# Steps/ mm calculator.

Posted by CVRIV
 Steps/ mm calculator. January 12, 2021 02:42PM Registered: 4 years ago Posts: 51
I printed a 20 x 20 x 20mm test cube and the print was amazing and the dimensions were so nearly close. The X and Y measured 19.67mm. I wanted to tweak my steps/ mm so I decided to try the Prusa stepper calculator and yea.... whats going on with that? I had input my parameters: 1.8deg, 2mm pitch, 20T, full step I think?, 2mm pitch belt preset? I told me my steps/ mm was 5. LOL.

I changed the micro stepping and non of the results were even close. The version of marlin im running has a default of 100 for x and y. That was so close. I m testing with 102 now just to see what happens.

What am I doing wrong with that calculator?
 Re: Steps/ mm calculator. January 12, 2021 04:38PM Registered: 10 years ago Posts: 6,077
Nobody runs full step! (its obnoxiously loud and jerky movement)

most likely you have 1.8 degree steppers, 1/16 micro stepping, 2 mm belt pitch and 16 tooth. This is 100steps/mm
 Re: Steps/ mm calculator. January 12, 2021 05:01PM Registered: 8 years ago Posts: 5,549
20 mm is too small to calibrate your axes (unless your printer has a 25 x 25 mm bed). A 20 mm cube prints so fast that the print quality degrades as the print builds up because you're dumping hot plastic on top of hot plastic. Where do you measure it to decide if it's 20 mm on a side?
Print the largest object you can accurately measure and use it to calibrate. A large object will print with better quality so your measurement is likely to be a better representation of the true size of the print.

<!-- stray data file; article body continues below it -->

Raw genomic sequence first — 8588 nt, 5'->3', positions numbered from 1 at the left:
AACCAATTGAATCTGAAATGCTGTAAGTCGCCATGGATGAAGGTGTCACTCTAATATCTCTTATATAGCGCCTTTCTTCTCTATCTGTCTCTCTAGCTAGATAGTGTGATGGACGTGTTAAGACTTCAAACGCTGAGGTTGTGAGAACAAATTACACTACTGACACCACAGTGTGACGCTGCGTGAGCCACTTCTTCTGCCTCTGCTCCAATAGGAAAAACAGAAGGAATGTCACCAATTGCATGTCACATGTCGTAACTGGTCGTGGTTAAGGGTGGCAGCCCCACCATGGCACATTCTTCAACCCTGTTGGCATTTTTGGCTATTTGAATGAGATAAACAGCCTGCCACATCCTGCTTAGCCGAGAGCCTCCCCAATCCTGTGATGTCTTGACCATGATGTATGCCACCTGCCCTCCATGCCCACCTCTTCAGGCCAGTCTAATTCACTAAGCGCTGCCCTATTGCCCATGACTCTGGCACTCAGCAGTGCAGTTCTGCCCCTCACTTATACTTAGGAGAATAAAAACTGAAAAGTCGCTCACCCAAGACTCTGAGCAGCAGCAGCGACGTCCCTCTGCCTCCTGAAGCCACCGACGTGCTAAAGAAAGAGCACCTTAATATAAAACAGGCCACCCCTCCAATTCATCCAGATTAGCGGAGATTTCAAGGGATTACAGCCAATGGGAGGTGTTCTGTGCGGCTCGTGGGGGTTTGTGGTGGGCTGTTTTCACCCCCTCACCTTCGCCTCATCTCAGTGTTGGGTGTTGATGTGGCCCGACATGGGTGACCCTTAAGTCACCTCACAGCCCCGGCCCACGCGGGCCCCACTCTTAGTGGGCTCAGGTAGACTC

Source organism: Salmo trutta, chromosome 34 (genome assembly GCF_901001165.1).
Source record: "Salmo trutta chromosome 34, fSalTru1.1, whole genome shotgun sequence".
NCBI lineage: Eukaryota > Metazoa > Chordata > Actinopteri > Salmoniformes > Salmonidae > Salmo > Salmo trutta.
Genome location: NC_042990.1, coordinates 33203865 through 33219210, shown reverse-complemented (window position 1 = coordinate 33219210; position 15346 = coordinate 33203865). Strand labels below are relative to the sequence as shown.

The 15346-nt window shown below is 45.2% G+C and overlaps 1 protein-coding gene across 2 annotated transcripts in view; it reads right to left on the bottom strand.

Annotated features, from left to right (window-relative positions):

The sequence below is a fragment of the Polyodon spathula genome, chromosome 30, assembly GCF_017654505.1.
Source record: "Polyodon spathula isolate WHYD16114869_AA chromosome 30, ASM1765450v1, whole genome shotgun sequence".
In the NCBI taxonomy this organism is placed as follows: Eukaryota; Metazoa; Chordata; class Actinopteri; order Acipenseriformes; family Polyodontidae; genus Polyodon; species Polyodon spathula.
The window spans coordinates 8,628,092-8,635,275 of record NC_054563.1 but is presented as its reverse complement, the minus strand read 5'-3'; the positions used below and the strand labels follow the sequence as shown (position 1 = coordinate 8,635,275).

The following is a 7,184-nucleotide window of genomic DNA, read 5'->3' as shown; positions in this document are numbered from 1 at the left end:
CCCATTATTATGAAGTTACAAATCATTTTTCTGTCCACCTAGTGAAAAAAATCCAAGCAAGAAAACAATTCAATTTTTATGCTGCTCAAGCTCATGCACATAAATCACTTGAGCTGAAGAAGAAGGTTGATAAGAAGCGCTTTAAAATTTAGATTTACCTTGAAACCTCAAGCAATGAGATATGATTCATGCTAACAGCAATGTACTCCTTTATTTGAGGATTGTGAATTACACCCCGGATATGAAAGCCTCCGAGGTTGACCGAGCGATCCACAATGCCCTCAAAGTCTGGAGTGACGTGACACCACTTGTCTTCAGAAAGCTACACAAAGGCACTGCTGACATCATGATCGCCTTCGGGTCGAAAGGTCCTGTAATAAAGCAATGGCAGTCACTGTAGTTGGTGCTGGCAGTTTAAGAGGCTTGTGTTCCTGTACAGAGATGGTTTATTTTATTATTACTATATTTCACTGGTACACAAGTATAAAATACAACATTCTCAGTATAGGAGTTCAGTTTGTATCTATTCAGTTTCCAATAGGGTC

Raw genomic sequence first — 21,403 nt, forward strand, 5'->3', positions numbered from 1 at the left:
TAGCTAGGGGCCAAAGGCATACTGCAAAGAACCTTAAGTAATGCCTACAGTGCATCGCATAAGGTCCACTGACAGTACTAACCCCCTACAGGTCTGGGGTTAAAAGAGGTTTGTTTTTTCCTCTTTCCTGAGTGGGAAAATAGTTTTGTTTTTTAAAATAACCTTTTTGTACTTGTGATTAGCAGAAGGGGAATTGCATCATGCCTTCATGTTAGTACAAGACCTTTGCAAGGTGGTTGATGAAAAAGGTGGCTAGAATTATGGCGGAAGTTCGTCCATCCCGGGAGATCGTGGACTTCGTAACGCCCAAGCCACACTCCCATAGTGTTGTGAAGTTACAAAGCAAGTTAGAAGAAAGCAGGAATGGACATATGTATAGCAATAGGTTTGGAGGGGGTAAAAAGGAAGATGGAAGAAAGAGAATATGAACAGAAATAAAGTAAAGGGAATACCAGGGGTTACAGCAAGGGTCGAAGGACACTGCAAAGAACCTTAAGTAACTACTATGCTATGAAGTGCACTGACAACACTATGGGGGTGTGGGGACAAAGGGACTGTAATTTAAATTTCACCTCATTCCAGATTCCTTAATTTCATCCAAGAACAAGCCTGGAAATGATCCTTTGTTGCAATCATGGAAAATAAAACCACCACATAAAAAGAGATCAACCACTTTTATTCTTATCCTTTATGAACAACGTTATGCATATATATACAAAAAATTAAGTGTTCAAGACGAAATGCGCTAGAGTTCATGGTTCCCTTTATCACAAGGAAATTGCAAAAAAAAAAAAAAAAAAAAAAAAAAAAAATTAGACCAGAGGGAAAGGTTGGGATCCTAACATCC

Every measurement comes with some error. The error is a larger part of a 20 mm cube than it is a 100 mm cube. A 100 mm cube lets you measure diagonals to verify squareness of the axes with a 6" caliper. If you measure a 20 mm cube and use it to calibrate, then print any object larger than 20 mm, the error in the 20 mm calibration will be multiplied. If you print a 100 mm object and calibrate, when you print smaller objects the error will be divided. In both cases the percentage error remains the same, but the absolute error is what matters in the real world, not the percentage.

A 20 mm calibration cube was a bad idea when someone first came up with it, and has propagated through time like so many other bad ideas (4 point bed "leveling" for example- which the world seems to finally have come to realize is a bad idea).

Son of MegaMax 3D printer: [www.instructables.com]
Ultra MegaMax Dominator 3D printer: [drmrehorst.blogspot.com]
 Re: Steps/ mm calculator. January 12, 2021 11:42PM Registered: 4 years ago Posts: 51
Ahhh this all makes sense now. The number of teeth, 20, is the number of the new pulleys I bought for a new machine build. They looked similar to the ones on my old machine so I just assumed they were the same.

As for the 20mm cube being a bad idea due to the erroring you explained, that makes perfect sense to me. My bed is about 200mm so I'll print a 100mm test. Thanks so much.

Edited 1 time(s). Last edit at 01/12/2021 11:42PM by CVRIV.
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